Kosovo: Independent State, Or Mephitic Gas?On the surface, what with all the favorable press coverage and foreign endorsements, you'd think Kosovars did a good thing by declaring independence from Serbia. Nobody really knows where Kosovo, Serbia, and Albania are, because they're next to Macedonia and Montenegro, and nobody knows where they are either. Sure, Alexander the Great was born in Macedonia, but that was a long quaint time ago, and few people have recently been blessed with any idea why they should care about Serbia and Kosovo.
So here goes. This is how crashingly, igneously ignorant the erupting situation is, and how cold-blooded its planned containment: Kosovo declaring independence from Serbia is like the Alamo declaring independence from Texas, only worse. The brief aggregation called Yugoslavia (or "south of Slavland") was once formed from a chunky stew of violent religious migrations and wars. In their fundamental concept of nationhood, the Serbians (Greek Orthodox) persevered over persecution, holding fast against all comers. They still see themselves fighting off Muslims (Bosnians), regular Catholics (Croats), teeming Albanians (Various Bastards), al-Qaeda (Saudi Foreign Legion), and the Nazis (formerly played by themselves, now by NATO). I'm greatly simplifying the area's bloody, complex history, and skipping over an unsavory present. The point is, Serbians see themselves doing all this fighting across ancient and recent history, right from the heart of Kosovo, and they make Texans look like Comanche-cuddling candy-asses.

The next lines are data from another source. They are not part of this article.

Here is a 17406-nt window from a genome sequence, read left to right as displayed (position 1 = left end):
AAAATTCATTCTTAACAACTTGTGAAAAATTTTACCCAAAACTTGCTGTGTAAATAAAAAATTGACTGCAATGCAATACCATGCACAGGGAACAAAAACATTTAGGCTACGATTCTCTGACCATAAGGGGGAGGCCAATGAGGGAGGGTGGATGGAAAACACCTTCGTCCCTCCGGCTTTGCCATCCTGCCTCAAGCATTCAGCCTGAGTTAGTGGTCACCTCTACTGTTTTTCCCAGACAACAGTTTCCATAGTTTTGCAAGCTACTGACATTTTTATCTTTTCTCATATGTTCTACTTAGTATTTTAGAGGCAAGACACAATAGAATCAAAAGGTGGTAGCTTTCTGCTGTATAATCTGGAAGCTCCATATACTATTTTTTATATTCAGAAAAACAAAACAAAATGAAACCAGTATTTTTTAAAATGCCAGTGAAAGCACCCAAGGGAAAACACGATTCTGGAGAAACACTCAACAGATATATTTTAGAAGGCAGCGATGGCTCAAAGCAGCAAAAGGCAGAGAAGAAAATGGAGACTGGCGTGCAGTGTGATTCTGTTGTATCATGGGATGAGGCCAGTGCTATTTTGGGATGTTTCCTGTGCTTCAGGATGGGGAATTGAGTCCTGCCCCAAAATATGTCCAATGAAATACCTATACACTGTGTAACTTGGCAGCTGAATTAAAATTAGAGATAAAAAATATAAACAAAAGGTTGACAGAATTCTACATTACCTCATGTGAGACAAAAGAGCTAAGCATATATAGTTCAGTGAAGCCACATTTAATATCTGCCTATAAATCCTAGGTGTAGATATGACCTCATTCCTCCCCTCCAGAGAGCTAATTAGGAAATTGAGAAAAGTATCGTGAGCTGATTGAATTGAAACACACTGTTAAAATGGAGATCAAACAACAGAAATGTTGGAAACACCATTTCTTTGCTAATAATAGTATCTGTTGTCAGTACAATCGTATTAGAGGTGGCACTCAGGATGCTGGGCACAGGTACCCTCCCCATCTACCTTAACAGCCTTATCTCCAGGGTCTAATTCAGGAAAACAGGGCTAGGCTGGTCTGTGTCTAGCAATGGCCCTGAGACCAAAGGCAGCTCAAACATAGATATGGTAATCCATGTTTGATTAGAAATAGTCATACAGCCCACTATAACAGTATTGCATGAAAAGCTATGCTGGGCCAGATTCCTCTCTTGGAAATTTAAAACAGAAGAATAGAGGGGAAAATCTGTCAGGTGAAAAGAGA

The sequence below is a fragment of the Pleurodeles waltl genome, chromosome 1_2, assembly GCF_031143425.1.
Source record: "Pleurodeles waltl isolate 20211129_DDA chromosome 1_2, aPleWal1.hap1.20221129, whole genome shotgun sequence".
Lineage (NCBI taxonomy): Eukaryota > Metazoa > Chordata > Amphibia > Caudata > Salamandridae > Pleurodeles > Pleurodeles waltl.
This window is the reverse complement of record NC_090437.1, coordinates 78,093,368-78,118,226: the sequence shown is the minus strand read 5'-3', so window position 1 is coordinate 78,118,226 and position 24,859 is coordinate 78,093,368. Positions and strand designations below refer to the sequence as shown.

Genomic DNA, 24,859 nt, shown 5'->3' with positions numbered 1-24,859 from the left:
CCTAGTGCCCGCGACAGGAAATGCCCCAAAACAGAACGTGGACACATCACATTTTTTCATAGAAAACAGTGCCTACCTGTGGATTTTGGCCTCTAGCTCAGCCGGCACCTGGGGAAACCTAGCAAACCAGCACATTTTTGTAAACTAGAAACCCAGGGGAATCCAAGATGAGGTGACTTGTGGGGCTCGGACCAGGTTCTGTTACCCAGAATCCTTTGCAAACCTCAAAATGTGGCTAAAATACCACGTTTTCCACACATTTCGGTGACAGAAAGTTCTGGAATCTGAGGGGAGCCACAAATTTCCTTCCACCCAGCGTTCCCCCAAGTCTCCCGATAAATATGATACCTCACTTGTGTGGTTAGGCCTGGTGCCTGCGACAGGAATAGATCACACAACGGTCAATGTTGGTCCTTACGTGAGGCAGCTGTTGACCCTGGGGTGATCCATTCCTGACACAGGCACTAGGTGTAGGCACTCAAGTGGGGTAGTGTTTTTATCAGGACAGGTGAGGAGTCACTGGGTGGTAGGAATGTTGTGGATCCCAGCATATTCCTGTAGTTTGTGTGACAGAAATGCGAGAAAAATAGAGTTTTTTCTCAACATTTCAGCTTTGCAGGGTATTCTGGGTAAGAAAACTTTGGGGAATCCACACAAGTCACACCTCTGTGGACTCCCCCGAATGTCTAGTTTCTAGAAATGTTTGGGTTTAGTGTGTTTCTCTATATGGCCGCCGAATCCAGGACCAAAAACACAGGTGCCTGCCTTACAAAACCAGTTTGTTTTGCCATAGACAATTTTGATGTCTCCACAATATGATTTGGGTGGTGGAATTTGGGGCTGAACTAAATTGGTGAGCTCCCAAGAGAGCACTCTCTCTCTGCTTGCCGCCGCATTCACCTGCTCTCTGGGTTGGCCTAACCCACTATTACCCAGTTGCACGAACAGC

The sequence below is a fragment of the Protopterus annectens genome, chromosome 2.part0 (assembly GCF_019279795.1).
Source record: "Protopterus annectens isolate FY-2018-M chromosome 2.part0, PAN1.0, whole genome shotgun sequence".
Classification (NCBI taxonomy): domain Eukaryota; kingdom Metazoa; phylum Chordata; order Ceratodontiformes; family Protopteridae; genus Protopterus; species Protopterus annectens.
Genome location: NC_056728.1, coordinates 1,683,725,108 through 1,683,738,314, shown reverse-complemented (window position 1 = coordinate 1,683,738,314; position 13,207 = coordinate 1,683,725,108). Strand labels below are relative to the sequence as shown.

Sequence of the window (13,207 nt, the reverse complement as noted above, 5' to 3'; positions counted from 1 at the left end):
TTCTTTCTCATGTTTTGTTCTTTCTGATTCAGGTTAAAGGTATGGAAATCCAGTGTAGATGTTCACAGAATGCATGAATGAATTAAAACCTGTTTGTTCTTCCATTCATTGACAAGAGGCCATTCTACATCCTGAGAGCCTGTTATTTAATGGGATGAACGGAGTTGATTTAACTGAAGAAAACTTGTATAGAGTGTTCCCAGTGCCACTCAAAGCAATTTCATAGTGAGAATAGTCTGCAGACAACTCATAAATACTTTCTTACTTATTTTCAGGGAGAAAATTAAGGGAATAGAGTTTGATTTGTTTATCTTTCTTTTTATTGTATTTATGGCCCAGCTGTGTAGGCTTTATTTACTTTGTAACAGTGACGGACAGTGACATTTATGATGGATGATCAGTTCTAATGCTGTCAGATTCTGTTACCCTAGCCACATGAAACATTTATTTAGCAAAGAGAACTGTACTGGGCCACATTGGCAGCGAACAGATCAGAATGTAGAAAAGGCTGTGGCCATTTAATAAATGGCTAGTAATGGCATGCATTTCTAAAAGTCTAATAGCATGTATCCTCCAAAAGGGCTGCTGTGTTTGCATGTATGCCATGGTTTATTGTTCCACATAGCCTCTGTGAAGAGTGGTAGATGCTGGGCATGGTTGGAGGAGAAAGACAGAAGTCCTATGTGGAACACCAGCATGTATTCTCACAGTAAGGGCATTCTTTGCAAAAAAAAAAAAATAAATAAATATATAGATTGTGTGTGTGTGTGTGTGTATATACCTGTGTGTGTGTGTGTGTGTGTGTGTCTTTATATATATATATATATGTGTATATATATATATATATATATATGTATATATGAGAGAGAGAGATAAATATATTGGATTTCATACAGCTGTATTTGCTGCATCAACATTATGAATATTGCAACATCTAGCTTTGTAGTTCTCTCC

The US embassy in Belgrade was burned as a declaration of war. Most US diplomats and Foreign Service staffers have been sent home. The burning isn't going to stop, and it isn't going to "cool down" with a little diplomacy and PR. Serbians could care less if a tidy Western oil pipeline should cut through Kosovo, they understand they will get bombed with US warplanes once more, and they are turning to the Russians for more and better weapons. If NATO plans to go in there to protect Kosovo's independence, it will face a vicious insurgency it's not prepared for, one it can't quell without serial-killer determination.
Yet US and NATO support for Kosovan independence is an entirely logical extension of what was started in Clinton's 1998 intervention. Then as now, it isn't about freedom, self-determination, or halting ethnic genocide. Kosovo is a pawn in a cavalier, supercalifragilistic game in which our players acknowledge neither the limits of their intellects nor their powers. The reason we should care now? It's not just about them. The protectorate is perched on Russia's southern doorstep, and this time, Serbia is set to serve as a proxy, if not more, in an energy war widening from the Mid-east to the Caspian to the Balkans. Western oil companies have been unsuccessfully seeking a transport route into the Bosphorus and the Dardanelles since 1994, and they want to build one through an expanded and secured Albania. Enter Russian premier Vlad Putin from stage left:
"Those who do this, subjugating their allies to their will and by force of arms, are not thinking about the consequences of what they are doing. This is a double-edged sword, one whose second edge will snap back into their gobs sooner or later."
The best diplomatic outcome in Kosovo is to not take our players seriously, and cajole the opposition into treading water for a year. Many see BushCo as simply a continuation of US aggression, and true enough. But it's also an apotheosis, one overstretching everywhere. We've arrived at the confused, panicked, unjust cave in A Passage To India, and every noise yelled into the cave returns an unwelcome 'Boum!' The menu for the next US leader will be where to retreat, how to consolidate, how far and and how fast. As for friendship, may well we come to it, but even the earth and sky seem to say, 'Not yet.'